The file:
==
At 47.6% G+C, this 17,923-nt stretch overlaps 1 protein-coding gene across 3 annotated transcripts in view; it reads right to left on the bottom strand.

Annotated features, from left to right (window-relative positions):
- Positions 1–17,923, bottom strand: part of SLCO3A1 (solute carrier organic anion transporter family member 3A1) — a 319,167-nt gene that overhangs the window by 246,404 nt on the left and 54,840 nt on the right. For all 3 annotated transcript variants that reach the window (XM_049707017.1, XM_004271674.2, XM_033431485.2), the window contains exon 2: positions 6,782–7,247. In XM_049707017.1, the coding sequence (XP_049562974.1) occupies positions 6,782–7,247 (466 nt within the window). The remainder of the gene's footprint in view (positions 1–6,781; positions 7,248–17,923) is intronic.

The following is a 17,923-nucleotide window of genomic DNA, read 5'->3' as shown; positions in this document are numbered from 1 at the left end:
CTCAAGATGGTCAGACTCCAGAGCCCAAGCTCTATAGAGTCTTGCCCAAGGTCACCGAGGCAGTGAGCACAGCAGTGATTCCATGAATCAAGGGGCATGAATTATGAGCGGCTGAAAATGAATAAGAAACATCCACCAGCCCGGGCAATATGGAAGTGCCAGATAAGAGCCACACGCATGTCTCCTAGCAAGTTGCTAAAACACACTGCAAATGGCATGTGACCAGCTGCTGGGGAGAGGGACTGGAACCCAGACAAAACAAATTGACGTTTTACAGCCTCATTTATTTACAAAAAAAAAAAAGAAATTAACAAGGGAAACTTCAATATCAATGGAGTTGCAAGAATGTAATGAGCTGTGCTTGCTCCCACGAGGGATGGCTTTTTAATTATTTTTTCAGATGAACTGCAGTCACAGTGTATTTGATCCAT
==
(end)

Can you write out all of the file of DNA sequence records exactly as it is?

At 47.6% G+C, this 17,923-nt stretch overlaps 1 protein-coding gene across 3 annotated transcripts in view; it reads right to left on the bottom strand.

Annotated features, from left to right (window-relative positions):
- Positions 1–17,923, bottom strand: part of SLCO3A1 (solute carrier organic anion transporter family member 3A1) — a 319,167-nt gene that overhangs the window by 246,404 nt on the left and 54,840 nt on the right. For all 3 annotated transcript variants that reach the window (XM_049707017.1, XM_004271674.2, XM_033431485.2), the window contains exon 2: positions 6,782–7,247. In XM_049707017.1, the coding sequence (XP_049562974.1) occupies positions 6,782–7,247 (466 nt within the window). The remainder of the gene's footprint in view (positions 1–6,781; positions 7,248–17,923) is intronic.

The following is a 17,923-nucleotide window of genomic DNA, read 5'->3' as shown; positions in this document are numbered from 1 at the left end:
CTCAAGATGGTCAGACTCCAGAGCCCAAGCTCTATAGAGTCTTGCCCAAGGTCACCGAGGCAGTGAGCACAGCAGTGATTCCATGAATCAAGGGGCATGAATTATGAGCGGCTGAAAATGAATAAGAAACATCCACCAGCCCGGGCAATATGGAAGTGCCAGATAAGAGCCACACGCATGTCTCCTAGCAAGTTGCTAAAACACACTGCAAATGGCATGTGACCAGCTGCTGGGGAGAGGGACTGGAACCCAGACAAAACAAATTGACGTTTTACAGCCTCATTTATTTACAAAAAAAAAAAAGAAATTAACAAGGGAAACTTCAATATCAATGGAGTTGCAAGAATGTAATGAGCTGTGCTTGCTCCCACGAGGGATGGCTTTTTAATTATTTTTTCAGATGAACTGCAGTCACAGTGTATTTGATCCAT